Fibrillar beta-lactoglobulin gels: Part 2. Dynamic mechanical characterization of heat-set systems

Walraj S Gosal, Allan H Clark, Simon B Ross-Murphy

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Oscillatory shear rheometry (mechanical spectroscopy) has been used to study the heat-set gelation of beta-lactoglobulin at pH 2. Modulus-concentration relationships were obtained by extrapolating cure data to infinite time. In terms of theory, these fail to provide a clear distinction between the fractal description of biopolymer gels and the classical random f-functional polycondensation branching theory (cascade) approach, though the latter is preferred. Critical exponents for the sol-gel transition, derived from these data, are also discussed. Where gel time-concentration results are concerned the fractal model makes no predictions, and the cascade approach in its simplest form must be rejected in favor of a more sophisticated version involving delivery of fibrils by nucleation and growth into the random aggregation process. Over the limited concentration range accessed experimentally, cure data for the different beta-lactoglobulin solutions, reduced to the universal form G'/G'inf versus t/tgel, superimposed well for samples heated both at 80 and 75 degrees C and for different batches of protein. Studies of the frequency responses of the fully cured gels confirm the validity of the gel description given to these materials, and a study of the temperature dependence of the frequency spectrum suggests a fall in the elastic component of the modulus as temperature decreases. This contrasts with what has been found for other heat-set globular protein gels such as those from serum albumin where the gel modulus increases at lower temperatures. The present results are in good agreement with more limited amounts of pH 2 beta-lactoglobulin data published earlier, though some differences arise through a previous neglect of measurement "dead time".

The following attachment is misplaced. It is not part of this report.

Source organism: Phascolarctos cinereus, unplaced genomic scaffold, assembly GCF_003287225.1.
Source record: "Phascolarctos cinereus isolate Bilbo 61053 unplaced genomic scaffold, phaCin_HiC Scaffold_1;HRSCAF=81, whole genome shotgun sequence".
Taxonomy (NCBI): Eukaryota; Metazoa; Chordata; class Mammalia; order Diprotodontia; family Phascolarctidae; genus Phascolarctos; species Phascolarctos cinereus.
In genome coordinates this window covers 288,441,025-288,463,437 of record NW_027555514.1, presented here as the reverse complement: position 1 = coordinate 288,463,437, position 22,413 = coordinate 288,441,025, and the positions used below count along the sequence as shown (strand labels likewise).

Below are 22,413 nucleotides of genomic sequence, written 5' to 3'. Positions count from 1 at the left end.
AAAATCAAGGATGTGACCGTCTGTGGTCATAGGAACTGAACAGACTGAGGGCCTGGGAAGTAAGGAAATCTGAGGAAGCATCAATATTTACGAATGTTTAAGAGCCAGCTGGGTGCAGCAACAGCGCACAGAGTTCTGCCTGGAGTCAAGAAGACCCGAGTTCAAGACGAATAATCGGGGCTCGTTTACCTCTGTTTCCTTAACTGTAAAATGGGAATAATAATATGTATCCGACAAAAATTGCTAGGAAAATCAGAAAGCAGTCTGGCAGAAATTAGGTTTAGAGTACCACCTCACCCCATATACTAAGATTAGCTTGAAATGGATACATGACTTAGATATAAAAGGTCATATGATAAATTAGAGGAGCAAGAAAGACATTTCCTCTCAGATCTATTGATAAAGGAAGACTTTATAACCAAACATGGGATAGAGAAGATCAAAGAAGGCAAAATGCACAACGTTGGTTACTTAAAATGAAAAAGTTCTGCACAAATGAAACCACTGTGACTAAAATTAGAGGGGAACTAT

Original languageEnglish
Pages (from-to)2420-9
Number of pages10
Issue number6
Publication statusPublished - 2004


  • Amyloid
  • Animals
  • Biocompatible Materials
  • Cattle
  • Dose-Response Relationship, Drug
  • Gels
  • Hot Temperature
  • Hydrogen-Ion Concentration
  • Insulin
  • Ions
  • Lactoglobulins
  • Macromolecular Substances
  • Magnetic Resonance Spectroscopy
  • Microscopy, Atomic Force
  • Microscopy, Electron
  • Milk
  • Oscillometry
  • Protein Conformation
  • Protein Structure, Secondary
  • Solvents
  • Spectroscopy, Fourier Transform Infrared
  • Spectrum Analysis, Raman
  • Temperature
  • Thermodynamics
  • Time Factors
  • Water
  • X-Ray Diffraction

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